Simulate the position and motion of a camera above the Earth

globe, satellite
npm install spinning-ball@0.3.1


spinning ball


Simulate the position and motion of a camera above the Earth

Camera position above a spherical Earth is represented as a 3-vector of longitude, latitude, altitude, with associated angular and vertical velocities.

Accelerations can be induced by user interaction with the HTML div where the sphere will be rendered. Handled interactions include:

  • Single-touch or mouse-click and drag motions (rotational acceleration)
  • Two-touch pinches or scroll wheel rotations (vertical acceleration)

Velocities are damped, with weak damping when there are no active touches or clicks, to allow coasting. With an active touch/click/zoom, the damping constant is chosen for critical damping of the relevant induced spring force, to avoid any oscillation.

Note that the camera and the spherical Earth as modeled by spinning-ball are both purely conceptual. To display what would be seen by the camera, a separate renderer is required. See the d3-world-atlas example for a demo with a simple D3 renderer.


A spinning-ball instance can be initialized as follows:

import * as spinningBall from 'spinning-ball';

const ball = spinningBall.init(parameters);

The supplied parameters object has the following properties:

  • display (REQUIRED): An HTML element where the globe will be represented, and where the user's client will generate interaction events
  • units: Specify "degrees" or "radians" as the units of any supplied or returned longitude and latitude coordinates. Default: "degrees"
  • position: The initial position of the camera. Longitude and latitude must be in the specified units. Altitude must be in kilometers, and between minHeight and maxHeight. Default: [0.0, 0.0, 4 * earthRadius] where earthRadius == 6371.0
  • minHeight: The minimum height of the camera, in kilometers. Default: 0.0001 * earthRadius
  • maxHeight: The maximum height of the camera, in kilometers. Default: 8.0 * earthRadius


Initialization returns an object with the following properties and methods:

  • view: Pointer to a view object as generated by the initView method of yawgl. This can compute ray parameters at a point on the display
  • radius(): Returns the (floating point) radius of the sphere, in kilometers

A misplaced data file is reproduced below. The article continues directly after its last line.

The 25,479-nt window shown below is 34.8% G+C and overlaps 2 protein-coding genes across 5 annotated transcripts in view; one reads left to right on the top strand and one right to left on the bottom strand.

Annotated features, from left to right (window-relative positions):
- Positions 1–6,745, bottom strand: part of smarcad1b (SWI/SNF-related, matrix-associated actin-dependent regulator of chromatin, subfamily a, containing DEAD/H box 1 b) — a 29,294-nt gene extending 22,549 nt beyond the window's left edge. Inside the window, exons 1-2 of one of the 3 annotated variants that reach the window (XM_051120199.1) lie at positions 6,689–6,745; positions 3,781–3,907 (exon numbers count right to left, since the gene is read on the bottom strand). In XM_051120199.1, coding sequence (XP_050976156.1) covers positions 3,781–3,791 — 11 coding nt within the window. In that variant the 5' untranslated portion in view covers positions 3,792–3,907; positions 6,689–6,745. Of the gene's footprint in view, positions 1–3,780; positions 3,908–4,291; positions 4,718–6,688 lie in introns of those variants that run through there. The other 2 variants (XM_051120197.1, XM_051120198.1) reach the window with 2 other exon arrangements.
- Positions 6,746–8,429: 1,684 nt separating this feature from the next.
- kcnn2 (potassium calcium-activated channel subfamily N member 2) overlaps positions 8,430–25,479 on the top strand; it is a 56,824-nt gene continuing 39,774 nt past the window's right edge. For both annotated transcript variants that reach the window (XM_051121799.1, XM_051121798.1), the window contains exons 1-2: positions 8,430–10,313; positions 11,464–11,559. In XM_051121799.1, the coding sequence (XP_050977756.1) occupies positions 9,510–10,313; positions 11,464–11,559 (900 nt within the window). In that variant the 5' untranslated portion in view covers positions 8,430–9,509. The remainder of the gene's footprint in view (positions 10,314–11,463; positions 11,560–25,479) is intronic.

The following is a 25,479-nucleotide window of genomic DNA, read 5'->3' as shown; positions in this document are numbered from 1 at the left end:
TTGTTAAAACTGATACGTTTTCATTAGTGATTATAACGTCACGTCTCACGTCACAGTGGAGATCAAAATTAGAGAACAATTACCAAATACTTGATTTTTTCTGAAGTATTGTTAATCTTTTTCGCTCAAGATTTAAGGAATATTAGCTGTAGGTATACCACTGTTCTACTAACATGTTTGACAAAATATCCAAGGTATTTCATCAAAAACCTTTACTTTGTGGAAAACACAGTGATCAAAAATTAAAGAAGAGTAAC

• project(xy, geodetic): Projects a given position to the [x,y] pair of display pixel coordinates where that position would be rendered
  • cameraPos(): Returns the current position of the camera
  • cursorPos(): Returns the position that would be rendered at the current screen position of the cursor
  • camMoving(): Returns a (Boolean) flag indicating whether the camera is moving
  • isOnScene(): Returns a (Boolean) flag indicating whether a ray shot from the current cursor position would intersect the globe
  • wasTapped(): Returns a (Boolean) flag indicating whether the globe has been tapped or clicked since the last update
  • cursorChanged(): Returns a (Boolean) flag indicating whether there has been any change in the position or status of the cursor relative to the globe
  • update(time): Updates the position and velocity of the camera, taking into account any current velocities, and computing new accelerations induced by mouse or touch interactions.
    • Input time (floating point) is the current time in seconds. If using requestAnimationFrame, its argument should be multiplied by 0.001
    • Return value is a flag indicating whether the display should be re-rendered, due to motion of the globe or resizing of the display

Coordinate convention for positions on the globe

spinning-ball represents positions on the globe as 3-element arrays, of [longitude, latitude, altitude]. Longitude and latitude are in the units specified on initialization. Altitude is in kilometers.

This convention is assumed for the initial camera position (on initialization) and for the second argument of the API .project method. It is also the format of the values returned by .cameraPos() and .cursorPos().

Notes about the code

Some functions include math for an ellipsoid, with different values for the polar and equatorial radius. However, the two radii MUST be kept equal for now, until the remaining functions are updated to handle a non-spherical Earth.